In the past few months, many companies around the world have resorted to implementing a policy of compulsory work from home, coinciding with the outbreak of the Coronavirus (Covid-19). Perhaps the most prominent of these companies are: Google, Microsoft, Twitter, Hitachi, Apple, Amazon, Chevron, and Spotify; And other companies in many countries, ranging from the United Kingdom to the United States, Japan and South Korea.
It is realistic to assume that switching to “housework” will become the new normal for many of us for some time, as some employees will work from home for the first time; Which means knowing how to continue working in a new environment that may not be suitable for productivity.
There are ways to achieve results and avoid overworking, from setting up a good workspace to the way you talk to your team:
1. Enhance communication:
The key to working from home is clear communication with your manager, and knowing exactly what is expected of you.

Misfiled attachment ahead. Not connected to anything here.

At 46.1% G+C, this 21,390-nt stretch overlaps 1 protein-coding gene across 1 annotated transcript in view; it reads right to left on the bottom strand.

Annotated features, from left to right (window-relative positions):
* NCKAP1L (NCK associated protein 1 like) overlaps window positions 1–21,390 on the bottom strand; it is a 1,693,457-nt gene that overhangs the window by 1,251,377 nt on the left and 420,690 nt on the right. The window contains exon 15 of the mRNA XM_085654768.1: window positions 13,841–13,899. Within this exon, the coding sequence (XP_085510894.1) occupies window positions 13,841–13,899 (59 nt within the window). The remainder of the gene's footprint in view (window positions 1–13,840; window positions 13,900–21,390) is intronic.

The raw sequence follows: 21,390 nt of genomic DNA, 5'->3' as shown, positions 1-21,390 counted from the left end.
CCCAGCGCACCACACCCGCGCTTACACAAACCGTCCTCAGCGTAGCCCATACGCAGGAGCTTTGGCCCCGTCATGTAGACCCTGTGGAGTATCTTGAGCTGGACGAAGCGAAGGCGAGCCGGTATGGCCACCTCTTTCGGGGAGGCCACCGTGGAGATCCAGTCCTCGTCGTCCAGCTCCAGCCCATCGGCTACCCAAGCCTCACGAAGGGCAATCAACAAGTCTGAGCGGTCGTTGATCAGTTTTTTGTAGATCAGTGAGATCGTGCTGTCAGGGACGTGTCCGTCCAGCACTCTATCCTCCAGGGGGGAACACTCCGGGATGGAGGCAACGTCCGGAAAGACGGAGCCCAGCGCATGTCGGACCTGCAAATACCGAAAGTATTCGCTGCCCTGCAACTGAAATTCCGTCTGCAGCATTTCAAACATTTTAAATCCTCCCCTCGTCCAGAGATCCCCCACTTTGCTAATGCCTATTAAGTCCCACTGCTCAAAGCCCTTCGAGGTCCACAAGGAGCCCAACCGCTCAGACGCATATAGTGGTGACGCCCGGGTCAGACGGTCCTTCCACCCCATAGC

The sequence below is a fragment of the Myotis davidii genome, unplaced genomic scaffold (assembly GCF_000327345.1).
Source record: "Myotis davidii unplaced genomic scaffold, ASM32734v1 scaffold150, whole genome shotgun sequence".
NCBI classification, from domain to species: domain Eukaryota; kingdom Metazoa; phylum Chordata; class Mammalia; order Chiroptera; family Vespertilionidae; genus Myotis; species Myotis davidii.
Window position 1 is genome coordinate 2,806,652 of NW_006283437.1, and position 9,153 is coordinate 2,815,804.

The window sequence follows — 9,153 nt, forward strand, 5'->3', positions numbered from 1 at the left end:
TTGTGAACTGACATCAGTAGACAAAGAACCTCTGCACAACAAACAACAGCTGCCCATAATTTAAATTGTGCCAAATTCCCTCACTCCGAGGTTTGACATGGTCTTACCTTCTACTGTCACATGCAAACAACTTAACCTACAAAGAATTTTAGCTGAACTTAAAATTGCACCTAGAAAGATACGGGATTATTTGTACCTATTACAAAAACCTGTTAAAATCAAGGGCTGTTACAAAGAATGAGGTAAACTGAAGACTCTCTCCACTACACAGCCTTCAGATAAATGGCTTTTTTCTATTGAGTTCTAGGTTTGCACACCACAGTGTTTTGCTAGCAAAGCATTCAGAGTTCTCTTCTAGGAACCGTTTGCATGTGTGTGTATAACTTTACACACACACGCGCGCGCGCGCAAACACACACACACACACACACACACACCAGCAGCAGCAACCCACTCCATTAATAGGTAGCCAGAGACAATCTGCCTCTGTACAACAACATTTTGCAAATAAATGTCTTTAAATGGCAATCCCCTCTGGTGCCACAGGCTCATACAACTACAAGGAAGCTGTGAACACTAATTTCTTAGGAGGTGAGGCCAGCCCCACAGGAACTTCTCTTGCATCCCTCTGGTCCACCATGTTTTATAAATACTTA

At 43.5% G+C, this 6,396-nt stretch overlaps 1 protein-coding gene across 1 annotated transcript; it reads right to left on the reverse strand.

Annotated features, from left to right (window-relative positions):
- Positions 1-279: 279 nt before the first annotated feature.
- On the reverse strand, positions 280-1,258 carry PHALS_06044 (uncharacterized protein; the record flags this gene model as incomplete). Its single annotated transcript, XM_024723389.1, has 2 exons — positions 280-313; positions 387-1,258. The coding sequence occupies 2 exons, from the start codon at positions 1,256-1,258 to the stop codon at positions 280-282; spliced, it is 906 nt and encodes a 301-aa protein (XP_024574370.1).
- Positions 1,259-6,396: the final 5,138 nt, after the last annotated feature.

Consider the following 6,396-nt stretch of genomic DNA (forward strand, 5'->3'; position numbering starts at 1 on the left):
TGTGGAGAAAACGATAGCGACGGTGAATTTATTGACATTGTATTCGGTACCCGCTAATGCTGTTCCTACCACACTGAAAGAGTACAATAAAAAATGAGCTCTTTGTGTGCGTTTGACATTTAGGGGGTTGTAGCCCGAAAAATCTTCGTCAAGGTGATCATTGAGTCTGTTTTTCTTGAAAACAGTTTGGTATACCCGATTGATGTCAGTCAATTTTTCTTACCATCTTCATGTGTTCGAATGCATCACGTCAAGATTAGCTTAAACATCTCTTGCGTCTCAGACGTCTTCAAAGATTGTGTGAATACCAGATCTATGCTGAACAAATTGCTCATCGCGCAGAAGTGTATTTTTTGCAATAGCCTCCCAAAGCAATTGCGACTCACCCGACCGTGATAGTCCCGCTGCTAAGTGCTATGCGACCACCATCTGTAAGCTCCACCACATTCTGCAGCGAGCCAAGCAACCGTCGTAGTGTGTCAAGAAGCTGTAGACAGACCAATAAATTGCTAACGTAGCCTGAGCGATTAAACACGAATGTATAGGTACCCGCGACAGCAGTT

“You have to have clear expectations for day-to-day communications,” says Barbara Larson, a professor of management at Northeastern University in Boston who studies teleworking. So ask your manager if he doesn’t mind making a 10-minute call to start and end the workday, he might. Managers don’t think about it very often. ”
Most people spend their days close to their boss, which means that communication is easy and stress free. But all this disappears with remote work, and the interruption of communication is likely to be more likely if your work environment – managers and colleagues – is not used to working remotely, for example: your manager may not be used to managing people remotely, or your company may not own Ready set of remote work tools, such as: Slack chat and communication app, or Zoom video conferencing app.